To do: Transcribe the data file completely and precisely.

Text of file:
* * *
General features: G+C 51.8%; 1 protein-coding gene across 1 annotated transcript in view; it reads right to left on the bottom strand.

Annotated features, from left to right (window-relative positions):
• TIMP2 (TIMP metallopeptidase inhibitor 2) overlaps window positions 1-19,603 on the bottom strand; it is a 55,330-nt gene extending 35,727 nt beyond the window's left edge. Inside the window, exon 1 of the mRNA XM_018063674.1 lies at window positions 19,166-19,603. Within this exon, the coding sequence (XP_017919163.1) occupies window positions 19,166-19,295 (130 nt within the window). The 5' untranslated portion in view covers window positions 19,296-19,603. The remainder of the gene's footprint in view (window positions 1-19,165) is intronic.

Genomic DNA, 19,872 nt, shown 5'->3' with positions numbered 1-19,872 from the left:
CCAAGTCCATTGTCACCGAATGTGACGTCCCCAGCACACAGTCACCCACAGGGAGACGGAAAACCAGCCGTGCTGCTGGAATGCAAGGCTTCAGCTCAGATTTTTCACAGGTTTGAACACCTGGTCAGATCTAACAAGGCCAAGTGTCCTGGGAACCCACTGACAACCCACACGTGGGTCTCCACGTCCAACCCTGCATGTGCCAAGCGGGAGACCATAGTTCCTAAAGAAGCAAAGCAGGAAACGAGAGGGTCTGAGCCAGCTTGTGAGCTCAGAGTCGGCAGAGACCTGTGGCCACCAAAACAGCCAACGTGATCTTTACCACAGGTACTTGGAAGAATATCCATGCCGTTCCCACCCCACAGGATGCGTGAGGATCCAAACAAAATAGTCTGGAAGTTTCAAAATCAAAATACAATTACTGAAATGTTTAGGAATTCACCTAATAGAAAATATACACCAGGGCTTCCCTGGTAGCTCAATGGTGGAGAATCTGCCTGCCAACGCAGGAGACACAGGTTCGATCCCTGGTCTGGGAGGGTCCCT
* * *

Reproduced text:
General features: G+C 51.8%; 1 protein-coding gene across 1 annotated transcript in view; it reads right to left on the bottom strand.

Annotated features, from left to right (window-relative positions):
• TIMP2 (TIMP metallopeptidase inhibitor 2) overlaps window positions 1-19,603 on the bottom strand; it is a 55,330-nt gene extending 35,727 nt beyond the window's left edge. Inside the window, exon 1 of the mRNA XM_018063674.1 lies at window positions 19,166-19,603. Within this exon, the coding sequence (XP_017919163.1) occupies window positions 19,166-19,295 (130 nt within the window). The 5' untranslated portion in view covers window positions 19,296-19,603. The remainder of the gene's footprint in view (window positions 1-19,165) is intronic.

Genomic DNA, 19,872 nt, shown 5'->3' with positions numbered 1-19,872 from the left:
CCAAGTCCATTGTCACCGAATGTGACGTCCCCAGCACACAGTCACCCACAGGGAGACGGAAAACCAGCCGTGCTGCTGGAATGCAAGGCTTCAGCTCAGATTTTTCACAGGTTTGAACACCTGGTCAGATCTAACAAGGCCAAGTGTCCTGGGAACCCACTGACAACCCACACGTGGGTCTCCACGTCCAACCCTGCATGTGCCAAGCGGGAGACCATAGTTCCTAAAGAAGCAAAGCAGGAAACGAGAGGGTCTGAGCCAGCTTGTGAGCTCAGAGTCGGCAGAGACCTGTGGCCACCAAAACAGCCAACGTGATCTTTACCACAGGTACTTGGAAGAATATCCATGCCGTTCCCACCCCACAGGATGCGTGAGGATCCAAACAAAATAGTCTGGAAGTTTCAAAATCAAAATACAATTACTGAAATGTTTAGGAATTCACCTAATAGAAAATATACACCAGGGCTTCCCTGGTAGCTCAATGGTGGAGAATCTGCCTGCCAACGCAGGAGACACAGGTTCGATCCCTGGTCTGGGAGGGTCCCT